Tuesday, May 27, 2008


BookCrossing and Traveling Books

A while back I came across BookCrossing.com, an intriguing site. Here's the brief:
At BookCrossing, you can register any book you have on the site, and then set the book free to travel the world and find new readers.

Leave it on a park bench, at a coffee shop, at a hotel on vacation. Share it with a friend or tuck it onto a bookshelf at the gym -- anywhere it might find a new reader! What happens next is up to fate, and we never know where our books might travel next. Track the book's journey around the world as it is passed on from person to person.
I loved the idea of books being set "free," let loose like messages in bottles onto an unsuspecting world. I poked around a bit on the site, and wondered whether anything of mine would ever end up on the lists. That was a couple of years ago, and I don't think I've really thought of the site since.

This last weekend the site turned up in one of my automated ego-searches. Turns out a number of my books have been liberated, and are currently "traveling." Doesn't look like any of the traveling books have been found yet, though. If you happen to see any of the books I've written sitting on a park bench or at a bus stop, unattended, (or anyone else's book for that matter) go ahead and pick them up. They might be traveling books looking for a new home.

I did this once, quite a few years ago, but did not know that there was an organization that tracked such things (silly me). My wife Joyce and I spent a week with her parents at a time-share in New Hampshire. There were three, maybe four books, in the condo, and they were so lame that I bought a copy of an early Tor SF double and left it there. It was the book that had a Leigh Brackett story on one side and a Edmund Hamilton on the other, but the exact titles escape me just now.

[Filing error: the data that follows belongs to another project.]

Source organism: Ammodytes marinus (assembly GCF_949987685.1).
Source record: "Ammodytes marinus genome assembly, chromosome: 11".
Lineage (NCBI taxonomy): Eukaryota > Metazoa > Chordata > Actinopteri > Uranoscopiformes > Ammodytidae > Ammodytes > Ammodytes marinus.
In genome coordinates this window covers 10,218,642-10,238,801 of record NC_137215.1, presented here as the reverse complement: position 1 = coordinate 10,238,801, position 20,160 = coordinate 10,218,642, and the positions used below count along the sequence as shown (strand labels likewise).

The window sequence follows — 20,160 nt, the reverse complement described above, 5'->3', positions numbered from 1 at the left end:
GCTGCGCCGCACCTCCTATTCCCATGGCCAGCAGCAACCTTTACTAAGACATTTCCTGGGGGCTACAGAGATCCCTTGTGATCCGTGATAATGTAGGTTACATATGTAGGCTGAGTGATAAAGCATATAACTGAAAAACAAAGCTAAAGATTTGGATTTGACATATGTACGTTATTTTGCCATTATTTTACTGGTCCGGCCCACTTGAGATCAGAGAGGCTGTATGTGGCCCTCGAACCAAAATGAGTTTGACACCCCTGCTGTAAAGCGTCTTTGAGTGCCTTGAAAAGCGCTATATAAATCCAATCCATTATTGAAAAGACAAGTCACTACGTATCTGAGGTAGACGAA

Looking back on this, I think this place must've been an anomaly. Later trips established that New England is very friendly to readers. There are lots of used book stores, for example..
I've definitely been on the receiving end of this kind of exchange before--my education in literary horror, for example, began when I found a copy of David G. Hartwell's The Dark Descent on a treestump next to a dumpster in college--but I'm much too clingy with my books to have been on the giving side of the equation before. With the comp copies I get from publishers I often end up with duplicates of books, though, so maybe I'll have to give it a shot.
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